How to Raise the Spirits of Your Staff

Teresa Basich, Editorial Assistant
Posted on August 1, 2005

A drop in morale at your operation can have negative consequences, affecting your entire staff and the students you transport. Fixing the problems that led to that low morale can seem a daunting task if you don't have an idea of where to start.

In most instances, the first step to take — weeding out the causes — can be done by conducting a department-wide survey or holding a morale assessment meeting.

Have employees fill out anonymous surveys to get feedback on the state of morale in your department. Tailor the questions to get the most useful information — make each question topic-specific, but open-ended.

"Include questions about current and future operations, what [drivers] like and don't like about their routes or buses, as well as what they would like to see changed," says Jeff Walker, transportation coordinator for Agua Fria Union High School District in Avondale, Ariz.

If you prefer a more direct route, schedule a mandatory meeting and let people know you'll be focusing on morale. Provide refreshments such as coffee and cookies to help create a more comfortable and inviting atmosphere. Ask employees to voice their concerns and observations about morale in your office. Make sure to stay on task and ask constructive questions to avoid arguments. Ask for ideas to help fix problems. Take detailed notes to look over after the meeting.

Review the results of your surveys or meeting to see where your biggest problems lie. After you've organized the information, make it available to your employees to give them more opportunity to come up with solutions to the major problems. Also, consider some of the useful tips below to improve your work environment.

Give them their due
An extremely important part of maintaining high morale in your department is recognizing employees for the hard work they do.

A publication by the National Association for Pupil Transportation titled "Staff Recognition: 37 Ways to Improve Morale in Your Transportation Department," says many studies have proven that recognition for a job well done is a more important factor in job satisfaction than pay.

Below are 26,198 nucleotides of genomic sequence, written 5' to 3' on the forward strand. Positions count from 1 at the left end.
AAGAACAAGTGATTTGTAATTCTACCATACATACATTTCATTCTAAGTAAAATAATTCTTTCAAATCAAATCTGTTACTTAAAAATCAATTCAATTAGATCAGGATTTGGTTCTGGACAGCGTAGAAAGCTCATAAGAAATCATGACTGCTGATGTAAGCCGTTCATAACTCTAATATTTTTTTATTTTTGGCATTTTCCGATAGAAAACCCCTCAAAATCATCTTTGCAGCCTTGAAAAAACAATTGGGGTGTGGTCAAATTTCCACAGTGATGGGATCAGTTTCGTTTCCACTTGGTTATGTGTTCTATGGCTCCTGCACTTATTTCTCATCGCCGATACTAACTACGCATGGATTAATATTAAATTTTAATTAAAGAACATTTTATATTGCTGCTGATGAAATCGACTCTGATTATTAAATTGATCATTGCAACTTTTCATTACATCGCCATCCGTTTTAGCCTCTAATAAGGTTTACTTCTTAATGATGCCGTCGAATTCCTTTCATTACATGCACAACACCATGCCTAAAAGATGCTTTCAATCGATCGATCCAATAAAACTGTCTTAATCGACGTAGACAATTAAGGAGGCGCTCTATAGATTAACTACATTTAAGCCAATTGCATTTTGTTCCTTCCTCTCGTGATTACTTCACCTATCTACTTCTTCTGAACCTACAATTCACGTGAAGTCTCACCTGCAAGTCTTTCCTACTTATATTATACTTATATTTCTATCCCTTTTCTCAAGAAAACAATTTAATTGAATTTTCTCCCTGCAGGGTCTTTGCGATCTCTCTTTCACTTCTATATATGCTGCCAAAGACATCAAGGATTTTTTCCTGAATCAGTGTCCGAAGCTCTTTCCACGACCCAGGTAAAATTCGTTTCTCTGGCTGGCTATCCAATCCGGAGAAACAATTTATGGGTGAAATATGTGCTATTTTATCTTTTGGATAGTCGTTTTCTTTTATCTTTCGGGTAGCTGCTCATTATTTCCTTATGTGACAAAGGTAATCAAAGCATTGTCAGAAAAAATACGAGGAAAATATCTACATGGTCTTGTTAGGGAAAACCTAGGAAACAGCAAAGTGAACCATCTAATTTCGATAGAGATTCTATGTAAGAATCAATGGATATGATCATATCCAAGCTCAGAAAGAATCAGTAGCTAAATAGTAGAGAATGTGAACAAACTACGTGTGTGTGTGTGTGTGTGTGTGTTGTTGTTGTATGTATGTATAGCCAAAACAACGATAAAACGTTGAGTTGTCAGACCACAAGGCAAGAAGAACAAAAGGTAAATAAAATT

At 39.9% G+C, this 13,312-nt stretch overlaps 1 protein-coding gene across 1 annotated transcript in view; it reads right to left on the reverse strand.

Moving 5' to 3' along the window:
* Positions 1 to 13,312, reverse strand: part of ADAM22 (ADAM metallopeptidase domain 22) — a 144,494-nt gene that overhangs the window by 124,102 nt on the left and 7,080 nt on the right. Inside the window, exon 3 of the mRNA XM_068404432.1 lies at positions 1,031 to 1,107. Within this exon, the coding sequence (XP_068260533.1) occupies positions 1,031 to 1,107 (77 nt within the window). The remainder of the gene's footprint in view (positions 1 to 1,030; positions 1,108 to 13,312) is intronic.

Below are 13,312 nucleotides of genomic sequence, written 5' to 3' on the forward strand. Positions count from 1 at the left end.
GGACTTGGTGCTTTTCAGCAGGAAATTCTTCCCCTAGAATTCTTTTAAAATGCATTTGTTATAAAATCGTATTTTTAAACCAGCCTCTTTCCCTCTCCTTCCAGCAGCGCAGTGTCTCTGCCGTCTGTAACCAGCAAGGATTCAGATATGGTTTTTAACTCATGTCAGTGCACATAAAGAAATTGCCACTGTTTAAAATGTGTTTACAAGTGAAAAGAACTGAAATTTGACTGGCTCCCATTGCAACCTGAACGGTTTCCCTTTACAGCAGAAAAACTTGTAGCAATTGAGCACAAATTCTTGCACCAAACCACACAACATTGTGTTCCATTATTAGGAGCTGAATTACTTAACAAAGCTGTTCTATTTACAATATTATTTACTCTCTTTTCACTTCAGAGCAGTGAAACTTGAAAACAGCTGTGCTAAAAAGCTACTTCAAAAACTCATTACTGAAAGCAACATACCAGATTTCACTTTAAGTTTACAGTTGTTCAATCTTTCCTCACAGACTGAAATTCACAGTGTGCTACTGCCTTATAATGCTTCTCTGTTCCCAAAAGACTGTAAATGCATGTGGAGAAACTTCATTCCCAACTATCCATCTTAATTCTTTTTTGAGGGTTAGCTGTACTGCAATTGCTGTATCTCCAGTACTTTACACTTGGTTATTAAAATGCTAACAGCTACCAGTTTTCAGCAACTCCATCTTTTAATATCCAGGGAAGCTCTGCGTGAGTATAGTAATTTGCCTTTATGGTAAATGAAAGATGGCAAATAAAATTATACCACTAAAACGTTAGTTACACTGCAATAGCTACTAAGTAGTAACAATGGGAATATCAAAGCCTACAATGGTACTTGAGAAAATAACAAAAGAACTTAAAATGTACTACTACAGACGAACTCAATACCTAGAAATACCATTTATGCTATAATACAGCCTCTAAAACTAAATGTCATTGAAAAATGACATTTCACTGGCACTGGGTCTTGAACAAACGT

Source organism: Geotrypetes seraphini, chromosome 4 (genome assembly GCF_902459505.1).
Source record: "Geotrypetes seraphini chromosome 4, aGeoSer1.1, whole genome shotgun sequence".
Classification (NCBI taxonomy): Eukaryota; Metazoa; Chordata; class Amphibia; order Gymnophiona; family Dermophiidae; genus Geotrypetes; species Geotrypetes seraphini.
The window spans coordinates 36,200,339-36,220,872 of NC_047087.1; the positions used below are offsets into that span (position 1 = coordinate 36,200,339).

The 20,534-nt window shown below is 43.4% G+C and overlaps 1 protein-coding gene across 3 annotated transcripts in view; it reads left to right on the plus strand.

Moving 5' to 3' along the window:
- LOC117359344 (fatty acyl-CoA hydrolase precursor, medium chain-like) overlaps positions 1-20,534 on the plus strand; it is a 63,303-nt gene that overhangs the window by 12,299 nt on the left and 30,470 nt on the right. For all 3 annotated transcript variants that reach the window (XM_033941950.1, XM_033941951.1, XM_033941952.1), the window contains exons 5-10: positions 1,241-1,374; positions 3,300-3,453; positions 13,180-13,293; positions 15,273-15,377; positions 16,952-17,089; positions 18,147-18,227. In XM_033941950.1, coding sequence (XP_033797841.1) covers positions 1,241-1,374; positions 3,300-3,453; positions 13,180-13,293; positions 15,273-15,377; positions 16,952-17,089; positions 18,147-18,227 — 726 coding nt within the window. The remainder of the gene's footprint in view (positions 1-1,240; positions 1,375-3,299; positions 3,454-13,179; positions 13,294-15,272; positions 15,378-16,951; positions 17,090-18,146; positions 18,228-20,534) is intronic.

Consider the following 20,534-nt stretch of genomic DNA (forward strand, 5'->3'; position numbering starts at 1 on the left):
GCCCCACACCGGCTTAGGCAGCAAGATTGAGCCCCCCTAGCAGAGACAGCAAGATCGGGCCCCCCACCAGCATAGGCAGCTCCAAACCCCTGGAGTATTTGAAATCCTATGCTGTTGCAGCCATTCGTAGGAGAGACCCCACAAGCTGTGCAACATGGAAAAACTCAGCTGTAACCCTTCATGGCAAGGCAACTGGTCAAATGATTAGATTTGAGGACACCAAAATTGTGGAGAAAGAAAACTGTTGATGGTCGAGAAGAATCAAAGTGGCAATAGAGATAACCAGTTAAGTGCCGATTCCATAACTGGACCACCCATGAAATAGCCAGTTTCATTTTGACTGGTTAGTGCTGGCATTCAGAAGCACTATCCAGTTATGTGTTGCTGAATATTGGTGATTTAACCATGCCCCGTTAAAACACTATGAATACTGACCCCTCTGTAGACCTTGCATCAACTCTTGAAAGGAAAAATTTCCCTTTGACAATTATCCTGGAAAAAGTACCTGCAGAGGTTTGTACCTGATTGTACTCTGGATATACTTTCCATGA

It also suggests a variety of cost-effective ways to recognize the accomplishments of your staff, including commendation letters and thank-you cards.

Other rewards, such as an employee- of-the-month program or a financial bonus, are more costly but worth the investment.

Transportation directors can easily reward hard workers by noting accomplishments in those employees' personnel files. While many supervisors document mistakes, very few note outstanding efforts. Write a detailed, positive letter to add to an employee's file, and present it to him or her to really make an impact.

Another low-cost, thoughtful way to recognize hard work is to send thank-you cards. A card can be short and simple, but it should thank the employee for a specific act you thought was worth applauding.

Make sure to avoid general statements, such as, "You've been doing a great job around here." Try to specify exactly what made you want to thank them in the first place. A statement such as, "I really appreciate you picking up those extra routes last Friday — it was a tremendous help to the department. Thank you!" is much more effective, showing your employee you've paid close attention to his or her extra effort.
{+PAGEBREAK+} Raise your voice, too
If you don't want to use cards, simply being vocal about your appreciation of hard work is also effective.